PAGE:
Yes, nine times out of ten, a student will go to his or her lessons and come away without incident, but it’s that one time where something could go wrong that makes having the right instructor all that much more important.
When learning a new sport or activity that will ultimately require some acrobatic skills, combining the learning of the basics of these acrobatic skills with the instruction of that primary sport or activity will lead to a quicker learning curve and eventually more skills in the long run.
When someone has an interest in skateboard acrobatics, having him or her take gymnastics while learning to skateboard will get them ready to handle the pressure and the fear of performing stunts on the board itself. Far too many mishaps occur simply because an individual lacked the confidence needed to carry through the challenge completely.
Another benefit of working with gymnastics while learning another activity is that should interest in the latter wane –for example, the youth decides after a year of skateboarding that he would rather try BMX biking or even skiing- he or she is still learning the skills to be adept at these other activities as well.
Combining acrobatic activities is a great way to help a person learn the basic fundamentals that can be applied to just about any other physical activity that they partake in.
Even team and individual sports, such as soccer, football, and even tennis. Being able to maintain balance while on the run, in traffic, or chasing down a ball can give a person a significant advantage over other players who aren’t skilled in these acrobatic arts. Balance and being able to overcome situations that arise is a great gift to have.
Frequently Asked Questions
My child has expressed an interest in competitive ski jumping, would it be a good idea to enroll him in gymnastics?
Absolutely. The basis for ski jumping or any extreme skiing is rooted in acrobatics, so that if your child wishes to excel in this activity, learning the fundamentals of gymnastics will be an important step toward mastering the art of ski jumping as well as other routines that can present themselves while growing and learning the activity.
I always thought acrobatics was just about stunts, like circus acts. Is it really a part of skateboarding half-pipe performances?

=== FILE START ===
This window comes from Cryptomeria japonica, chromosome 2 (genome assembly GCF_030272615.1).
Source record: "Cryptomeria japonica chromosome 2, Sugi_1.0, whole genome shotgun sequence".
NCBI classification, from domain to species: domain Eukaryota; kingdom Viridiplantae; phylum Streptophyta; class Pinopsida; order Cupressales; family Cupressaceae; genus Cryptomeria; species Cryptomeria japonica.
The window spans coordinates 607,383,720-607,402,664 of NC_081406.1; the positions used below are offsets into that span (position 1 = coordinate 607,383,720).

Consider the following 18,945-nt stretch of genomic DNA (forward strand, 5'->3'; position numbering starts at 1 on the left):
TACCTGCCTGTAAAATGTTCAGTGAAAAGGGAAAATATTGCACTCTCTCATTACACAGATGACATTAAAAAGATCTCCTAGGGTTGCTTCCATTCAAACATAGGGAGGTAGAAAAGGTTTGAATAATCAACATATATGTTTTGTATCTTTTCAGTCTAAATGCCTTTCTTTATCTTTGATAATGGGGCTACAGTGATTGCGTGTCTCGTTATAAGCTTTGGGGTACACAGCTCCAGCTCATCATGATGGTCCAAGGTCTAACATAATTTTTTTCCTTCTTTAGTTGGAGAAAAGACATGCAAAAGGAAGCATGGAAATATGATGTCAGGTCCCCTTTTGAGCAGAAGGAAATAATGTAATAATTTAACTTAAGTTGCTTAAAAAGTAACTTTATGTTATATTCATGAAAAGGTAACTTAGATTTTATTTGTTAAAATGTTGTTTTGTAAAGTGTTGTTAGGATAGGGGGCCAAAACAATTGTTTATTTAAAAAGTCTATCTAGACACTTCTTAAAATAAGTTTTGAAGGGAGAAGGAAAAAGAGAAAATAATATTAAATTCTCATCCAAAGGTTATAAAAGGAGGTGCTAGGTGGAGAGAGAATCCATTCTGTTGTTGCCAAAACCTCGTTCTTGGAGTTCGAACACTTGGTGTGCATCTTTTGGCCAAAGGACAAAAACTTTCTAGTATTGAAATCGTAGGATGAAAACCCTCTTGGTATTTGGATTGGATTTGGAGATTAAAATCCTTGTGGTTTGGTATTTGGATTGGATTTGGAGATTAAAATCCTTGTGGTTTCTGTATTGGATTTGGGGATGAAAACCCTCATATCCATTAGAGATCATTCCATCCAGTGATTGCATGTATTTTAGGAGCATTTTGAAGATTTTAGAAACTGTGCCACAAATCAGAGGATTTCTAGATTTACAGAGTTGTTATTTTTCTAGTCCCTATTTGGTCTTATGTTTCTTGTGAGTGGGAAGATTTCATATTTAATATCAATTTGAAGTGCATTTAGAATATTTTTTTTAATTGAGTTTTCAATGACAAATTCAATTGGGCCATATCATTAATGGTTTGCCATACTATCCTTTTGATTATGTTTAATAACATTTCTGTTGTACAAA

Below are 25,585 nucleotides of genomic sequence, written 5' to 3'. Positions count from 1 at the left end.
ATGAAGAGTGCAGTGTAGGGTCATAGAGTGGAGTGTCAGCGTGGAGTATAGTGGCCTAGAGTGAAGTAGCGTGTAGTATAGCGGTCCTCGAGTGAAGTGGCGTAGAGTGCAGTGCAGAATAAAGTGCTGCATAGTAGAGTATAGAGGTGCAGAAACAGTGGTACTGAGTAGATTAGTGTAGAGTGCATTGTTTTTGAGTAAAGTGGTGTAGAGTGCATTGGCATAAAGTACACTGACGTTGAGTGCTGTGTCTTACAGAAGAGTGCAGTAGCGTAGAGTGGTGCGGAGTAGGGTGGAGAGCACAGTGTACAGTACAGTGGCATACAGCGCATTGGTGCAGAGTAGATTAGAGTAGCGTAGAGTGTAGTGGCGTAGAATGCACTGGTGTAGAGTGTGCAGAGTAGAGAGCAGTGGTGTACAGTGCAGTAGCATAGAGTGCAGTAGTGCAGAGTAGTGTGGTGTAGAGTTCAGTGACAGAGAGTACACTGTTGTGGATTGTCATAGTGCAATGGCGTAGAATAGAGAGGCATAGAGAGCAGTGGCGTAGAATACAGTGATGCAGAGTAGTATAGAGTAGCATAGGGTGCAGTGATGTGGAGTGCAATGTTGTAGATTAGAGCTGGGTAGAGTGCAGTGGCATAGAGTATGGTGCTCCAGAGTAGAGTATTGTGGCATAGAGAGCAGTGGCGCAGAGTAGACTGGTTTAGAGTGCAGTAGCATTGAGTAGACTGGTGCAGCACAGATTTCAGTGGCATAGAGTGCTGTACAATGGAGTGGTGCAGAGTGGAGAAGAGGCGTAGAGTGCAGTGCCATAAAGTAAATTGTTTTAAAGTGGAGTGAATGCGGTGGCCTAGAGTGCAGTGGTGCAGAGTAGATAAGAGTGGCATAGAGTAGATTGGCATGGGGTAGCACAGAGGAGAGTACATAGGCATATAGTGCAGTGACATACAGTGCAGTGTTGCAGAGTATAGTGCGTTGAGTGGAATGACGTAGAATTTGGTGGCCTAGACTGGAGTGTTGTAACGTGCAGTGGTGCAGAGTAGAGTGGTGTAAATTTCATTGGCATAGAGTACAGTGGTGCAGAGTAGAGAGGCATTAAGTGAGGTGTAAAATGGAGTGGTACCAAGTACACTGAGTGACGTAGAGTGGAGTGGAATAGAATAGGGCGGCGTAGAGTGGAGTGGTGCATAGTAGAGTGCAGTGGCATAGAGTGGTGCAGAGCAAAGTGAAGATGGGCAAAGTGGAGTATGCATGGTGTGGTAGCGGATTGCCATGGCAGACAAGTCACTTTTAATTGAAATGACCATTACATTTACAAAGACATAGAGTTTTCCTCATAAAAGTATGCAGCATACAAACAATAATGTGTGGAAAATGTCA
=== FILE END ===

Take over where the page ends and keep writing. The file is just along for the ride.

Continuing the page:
Watching some of the best skateboarders in the world can certainly make it easy to forget just the amount of skill that is required to carry out those stunts and maneuvers and still make them look so easy. Maneuvering through a half-pipe and doing flips and other acrobatic stunts requires balance, timing, and incredible skill.
Just because a person isn’t in the center of a three ring circus, high up on a trapeze, it doesn’t mean that what they’re doing isn’t acrobatic in nature.
Do all of those professionals like skateboarders and surfers take gymnastics to learn those stunts?
No, of course not. Many of the world’s best performers practiced the hard way, through trial and error and a ton of bandages and ice. But it’s important to consider what they might be capable of had they had some other training in gymnastics, for instance.
Some of the best performers actually take on skilled gymnastic instructors when they reach a certain point in their skill level. These instructors help them learn the basics of flips and landing properly. So, in a sense, they do rely on professional gymnastics instructors; just not always in a gym setting.
Acrobatics surrounds so much of our daily lives and entertainment. From the athletes that compete in the most arduous and difficult sports in the world to world-class entertainers who carry out incredible routines on stage for our benefit, acrobatics is simply a part of life and has been for hundreds of years.
From the court jester who performed for the king to the modern extreme athlete who is trying to learn how to go higher, farther, and faster, all while doing it upside down or spinning end over end, the science and art of acrobatics has become an ingrained aspect in life.
For those that want to learn, it is really never too late. It just takes some practice, time, and the right instruction and you could be on your way to learning how to flip in the air and land on your feet.